N is for Needs met.
That’s one thing the Class of 2017 has been designed for. Smart lamented the lack of young offensive tackles in the program when discussing his first signing class back in February. That’s one thing that the program prioritized early by getting commitments from the state’s top two tackles by mid-July.
There’s a glaring need a receiver and that’s been met so far with three commitments who will immediately upgrade the size, length and physicality at that position. Fromm checks off the need for another talented arm behind Jacob Eason at quarterback.
Carter and Swift, a pair of 4-star RBs, will also immediately address the expected loss of junior tailbacks Nick Chubb and Sony Michel to the NFL Draft.
Georgia also had to get bigger on the offensive line and the current class of incoming prospects measures in on the average at 6-foot-4 and 330 pounds. That’s an immediate 30-pound upgrade over Georgia’s starting offensive line this season.
G is for Giants.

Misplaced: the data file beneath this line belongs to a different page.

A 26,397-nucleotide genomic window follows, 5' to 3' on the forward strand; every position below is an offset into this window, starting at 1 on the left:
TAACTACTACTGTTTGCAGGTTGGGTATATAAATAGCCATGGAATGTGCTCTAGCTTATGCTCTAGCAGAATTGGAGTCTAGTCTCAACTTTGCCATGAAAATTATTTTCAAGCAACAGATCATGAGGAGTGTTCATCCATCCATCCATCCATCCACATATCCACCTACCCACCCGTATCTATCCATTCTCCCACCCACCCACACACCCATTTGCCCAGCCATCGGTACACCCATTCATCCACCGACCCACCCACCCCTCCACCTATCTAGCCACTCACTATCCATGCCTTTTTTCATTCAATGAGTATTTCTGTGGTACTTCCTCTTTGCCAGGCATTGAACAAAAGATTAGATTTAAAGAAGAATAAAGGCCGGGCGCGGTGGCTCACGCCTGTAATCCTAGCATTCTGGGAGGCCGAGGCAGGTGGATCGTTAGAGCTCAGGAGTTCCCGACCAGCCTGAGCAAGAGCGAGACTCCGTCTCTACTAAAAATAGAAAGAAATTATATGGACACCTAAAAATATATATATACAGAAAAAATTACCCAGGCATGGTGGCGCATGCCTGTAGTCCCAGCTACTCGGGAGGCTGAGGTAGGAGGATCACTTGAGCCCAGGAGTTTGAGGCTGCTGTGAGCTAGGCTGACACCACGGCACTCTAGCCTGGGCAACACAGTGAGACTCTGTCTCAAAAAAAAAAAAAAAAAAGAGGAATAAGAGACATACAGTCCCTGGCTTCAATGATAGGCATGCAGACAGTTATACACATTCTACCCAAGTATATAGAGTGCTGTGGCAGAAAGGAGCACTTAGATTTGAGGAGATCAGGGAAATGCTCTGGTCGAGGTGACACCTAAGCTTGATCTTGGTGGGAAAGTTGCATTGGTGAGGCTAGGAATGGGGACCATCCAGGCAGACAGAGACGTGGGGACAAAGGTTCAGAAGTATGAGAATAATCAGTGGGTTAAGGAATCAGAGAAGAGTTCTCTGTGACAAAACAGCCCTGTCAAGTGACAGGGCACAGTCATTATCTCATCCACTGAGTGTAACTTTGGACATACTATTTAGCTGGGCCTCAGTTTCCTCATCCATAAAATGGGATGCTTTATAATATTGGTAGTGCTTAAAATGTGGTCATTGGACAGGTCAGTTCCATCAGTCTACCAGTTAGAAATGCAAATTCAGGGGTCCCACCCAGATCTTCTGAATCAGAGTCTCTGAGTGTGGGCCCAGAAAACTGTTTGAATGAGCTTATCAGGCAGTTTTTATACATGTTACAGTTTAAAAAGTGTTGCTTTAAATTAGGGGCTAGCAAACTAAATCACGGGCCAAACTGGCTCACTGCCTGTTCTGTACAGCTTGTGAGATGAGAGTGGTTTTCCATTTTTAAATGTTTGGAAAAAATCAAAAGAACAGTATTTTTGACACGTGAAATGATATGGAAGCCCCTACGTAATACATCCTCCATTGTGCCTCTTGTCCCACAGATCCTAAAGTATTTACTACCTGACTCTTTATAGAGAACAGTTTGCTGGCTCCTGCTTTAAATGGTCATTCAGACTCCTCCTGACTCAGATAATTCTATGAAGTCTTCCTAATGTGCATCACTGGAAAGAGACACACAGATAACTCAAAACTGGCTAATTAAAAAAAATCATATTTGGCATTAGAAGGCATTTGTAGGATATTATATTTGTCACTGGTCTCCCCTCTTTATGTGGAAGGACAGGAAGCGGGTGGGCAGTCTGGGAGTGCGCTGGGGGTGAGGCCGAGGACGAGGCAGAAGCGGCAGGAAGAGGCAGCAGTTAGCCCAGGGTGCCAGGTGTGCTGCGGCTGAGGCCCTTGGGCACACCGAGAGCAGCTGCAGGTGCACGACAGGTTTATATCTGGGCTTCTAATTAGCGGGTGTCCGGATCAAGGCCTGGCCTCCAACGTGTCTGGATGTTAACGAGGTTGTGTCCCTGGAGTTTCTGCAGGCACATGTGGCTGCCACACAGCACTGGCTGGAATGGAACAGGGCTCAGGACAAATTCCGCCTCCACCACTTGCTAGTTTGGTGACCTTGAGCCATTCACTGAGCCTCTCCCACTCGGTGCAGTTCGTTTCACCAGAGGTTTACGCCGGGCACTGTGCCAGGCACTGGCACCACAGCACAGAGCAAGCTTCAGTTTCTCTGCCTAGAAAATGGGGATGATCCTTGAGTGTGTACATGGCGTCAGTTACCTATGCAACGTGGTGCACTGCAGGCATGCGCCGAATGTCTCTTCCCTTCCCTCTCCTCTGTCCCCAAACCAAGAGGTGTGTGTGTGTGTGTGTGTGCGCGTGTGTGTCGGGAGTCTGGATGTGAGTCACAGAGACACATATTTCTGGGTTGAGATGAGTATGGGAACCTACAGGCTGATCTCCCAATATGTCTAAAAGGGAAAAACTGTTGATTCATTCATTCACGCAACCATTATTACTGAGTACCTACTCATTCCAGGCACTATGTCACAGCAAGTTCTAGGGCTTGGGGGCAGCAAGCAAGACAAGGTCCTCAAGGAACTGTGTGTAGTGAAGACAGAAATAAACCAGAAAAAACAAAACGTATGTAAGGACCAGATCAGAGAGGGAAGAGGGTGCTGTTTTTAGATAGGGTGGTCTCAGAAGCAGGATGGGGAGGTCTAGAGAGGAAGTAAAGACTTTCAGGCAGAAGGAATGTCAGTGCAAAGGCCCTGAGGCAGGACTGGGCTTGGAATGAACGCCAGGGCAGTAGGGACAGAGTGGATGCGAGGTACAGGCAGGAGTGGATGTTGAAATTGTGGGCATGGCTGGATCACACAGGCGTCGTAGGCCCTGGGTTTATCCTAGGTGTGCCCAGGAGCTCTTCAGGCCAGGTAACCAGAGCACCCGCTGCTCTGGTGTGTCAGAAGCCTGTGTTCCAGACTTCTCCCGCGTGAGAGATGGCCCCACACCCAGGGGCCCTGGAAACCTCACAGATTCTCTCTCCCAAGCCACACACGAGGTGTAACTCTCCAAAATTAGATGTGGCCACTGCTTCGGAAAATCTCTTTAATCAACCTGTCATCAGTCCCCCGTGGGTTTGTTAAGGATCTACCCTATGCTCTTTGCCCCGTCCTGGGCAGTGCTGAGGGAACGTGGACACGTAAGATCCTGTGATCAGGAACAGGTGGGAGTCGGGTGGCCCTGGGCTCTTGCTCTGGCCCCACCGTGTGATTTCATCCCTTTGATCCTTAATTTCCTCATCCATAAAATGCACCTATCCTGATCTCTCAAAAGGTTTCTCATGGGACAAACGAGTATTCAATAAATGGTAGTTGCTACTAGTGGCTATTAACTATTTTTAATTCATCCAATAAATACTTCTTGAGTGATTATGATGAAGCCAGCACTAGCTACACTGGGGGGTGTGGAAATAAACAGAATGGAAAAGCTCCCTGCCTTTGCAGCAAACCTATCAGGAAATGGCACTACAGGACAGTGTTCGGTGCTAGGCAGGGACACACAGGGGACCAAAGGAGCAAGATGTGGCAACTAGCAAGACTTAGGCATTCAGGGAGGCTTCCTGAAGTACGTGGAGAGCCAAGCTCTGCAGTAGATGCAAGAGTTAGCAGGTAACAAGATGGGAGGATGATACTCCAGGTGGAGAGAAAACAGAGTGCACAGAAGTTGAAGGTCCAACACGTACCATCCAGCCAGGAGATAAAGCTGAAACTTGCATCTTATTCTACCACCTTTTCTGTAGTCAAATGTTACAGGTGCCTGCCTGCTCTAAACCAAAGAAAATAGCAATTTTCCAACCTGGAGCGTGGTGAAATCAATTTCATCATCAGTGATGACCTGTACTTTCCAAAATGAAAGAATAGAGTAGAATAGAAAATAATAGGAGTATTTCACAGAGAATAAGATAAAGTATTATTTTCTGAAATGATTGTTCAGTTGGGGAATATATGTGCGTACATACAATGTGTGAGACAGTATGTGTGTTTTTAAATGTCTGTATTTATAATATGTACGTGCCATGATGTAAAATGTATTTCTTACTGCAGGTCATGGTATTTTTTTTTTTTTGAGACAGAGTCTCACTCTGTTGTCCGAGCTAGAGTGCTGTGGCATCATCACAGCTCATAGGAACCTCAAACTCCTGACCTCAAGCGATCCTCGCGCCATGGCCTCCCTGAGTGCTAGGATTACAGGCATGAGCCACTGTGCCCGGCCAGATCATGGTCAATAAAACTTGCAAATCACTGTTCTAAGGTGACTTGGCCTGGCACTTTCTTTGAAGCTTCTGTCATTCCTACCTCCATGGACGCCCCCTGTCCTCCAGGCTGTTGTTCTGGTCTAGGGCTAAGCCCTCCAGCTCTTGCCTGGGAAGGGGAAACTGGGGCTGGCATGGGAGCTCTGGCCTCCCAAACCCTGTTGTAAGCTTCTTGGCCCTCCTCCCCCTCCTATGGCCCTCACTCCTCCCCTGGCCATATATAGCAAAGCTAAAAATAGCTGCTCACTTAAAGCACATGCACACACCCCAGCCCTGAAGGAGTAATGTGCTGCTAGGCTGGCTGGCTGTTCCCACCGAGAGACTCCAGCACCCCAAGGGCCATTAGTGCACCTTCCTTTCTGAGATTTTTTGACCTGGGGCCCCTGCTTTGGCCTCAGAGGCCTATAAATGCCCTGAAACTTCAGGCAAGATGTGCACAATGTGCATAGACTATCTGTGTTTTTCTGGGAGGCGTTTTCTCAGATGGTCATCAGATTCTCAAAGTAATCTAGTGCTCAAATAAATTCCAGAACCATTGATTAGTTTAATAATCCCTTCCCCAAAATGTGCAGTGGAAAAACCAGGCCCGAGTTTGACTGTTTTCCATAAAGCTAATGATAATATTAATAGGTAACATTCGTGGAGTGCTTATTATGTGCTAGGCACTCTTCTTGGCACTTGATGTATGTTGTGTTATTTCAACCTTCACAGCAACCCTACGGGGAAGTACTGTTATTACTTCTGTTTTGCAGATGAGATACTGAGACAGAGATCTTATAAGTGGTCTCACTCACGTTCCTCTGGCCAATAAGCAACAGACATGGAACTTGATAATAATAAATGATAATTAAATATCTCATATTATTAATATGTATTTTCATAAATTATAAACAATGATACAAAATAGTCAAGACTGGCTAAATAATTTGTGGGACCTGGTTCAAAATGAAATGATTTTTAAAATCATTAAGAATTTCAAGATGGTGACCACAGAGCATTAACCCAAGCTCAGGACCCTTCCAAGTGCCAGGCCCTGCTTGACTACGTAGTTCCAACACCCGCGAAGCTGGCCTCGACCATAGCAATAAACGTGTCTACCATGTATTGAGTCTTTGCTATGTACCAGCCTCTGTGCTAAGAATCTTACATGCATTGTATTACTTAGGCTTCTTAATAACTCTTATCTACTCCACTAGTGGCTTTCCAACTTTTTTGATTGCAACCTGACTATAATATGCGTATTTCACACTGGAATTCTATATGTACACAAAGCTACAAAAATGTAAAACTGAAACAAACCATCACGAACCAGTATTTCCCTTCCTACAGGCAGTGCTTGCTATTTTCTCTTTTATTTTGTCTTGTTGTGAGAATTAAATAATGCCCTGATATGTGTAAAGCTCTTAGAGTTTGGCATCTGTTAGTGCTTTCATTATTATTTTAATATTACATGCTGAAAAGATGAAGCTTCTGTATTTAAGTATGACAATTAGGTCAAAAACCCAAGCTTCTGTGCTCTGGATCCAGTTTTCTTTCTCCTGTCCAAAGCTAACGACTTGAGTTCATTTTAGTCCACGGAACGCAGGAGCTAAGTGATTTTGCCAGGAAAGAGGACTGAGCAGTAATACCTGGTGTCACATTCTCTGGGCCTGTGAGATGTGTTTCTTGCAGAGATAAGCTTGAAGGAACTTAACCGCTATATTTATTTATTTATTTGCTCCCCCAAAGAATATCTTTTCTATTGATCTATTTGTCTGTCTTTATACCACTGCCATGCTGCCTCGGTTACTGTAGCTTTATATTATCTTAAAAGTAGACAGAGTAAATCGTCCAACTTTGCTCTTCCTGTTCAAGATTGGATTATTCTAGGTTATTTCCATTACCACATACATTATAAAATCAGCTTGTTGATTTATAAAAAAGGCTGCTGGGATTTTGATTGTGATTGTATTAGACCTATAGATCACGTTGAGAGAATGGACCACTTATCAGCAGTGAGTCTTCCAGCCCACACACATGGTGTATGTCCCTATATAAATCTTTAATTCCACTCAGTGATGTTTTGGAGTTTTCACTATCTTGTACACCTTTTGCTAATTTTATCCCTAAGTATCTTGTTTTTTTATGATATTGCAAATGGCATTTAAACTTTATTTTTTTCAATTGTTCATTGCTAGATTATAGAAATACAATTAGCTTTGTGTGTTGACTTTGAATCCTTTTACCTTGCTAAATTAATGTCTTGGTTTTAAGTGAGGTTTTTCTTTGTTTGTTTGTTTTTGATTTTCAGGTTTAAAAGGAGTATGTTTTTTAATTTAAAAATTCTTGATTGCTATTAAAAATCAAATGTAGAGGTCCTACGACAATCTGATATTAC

Georgia coach Kirby Smart had made mention of a statistic several times this year about there just aren’t many people walking the Earth that exceed the 6-foot-3 mark in height. There are just not a lot of young men out there that are taller than that benchmark.
There’s been a direct correlation to that thinking and the way Georgia prioritizes size and length in recruiting. Half of the current class of 2017 commitments are at least that tall. Georgia’s only two commitments in the Class of 2018 also exceed that height.
Fromm is just a shade under that notch on the growth chart. The same goes for two of Georgia’s three commitments at receiver. Trey Blount and Mark Webb Jr. both measure right at 6-foot-2 in height.
From all of us at DawgNation, here’s wishing a Happy Thanksgiving to your and your cherished friends and family members today.
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Follow Jeff Sentell on Twitter for the latest on who’s on their way to play Between the Hedges. Unless otherwise indicated, player rankings and ratings are from the 247Sports Composite.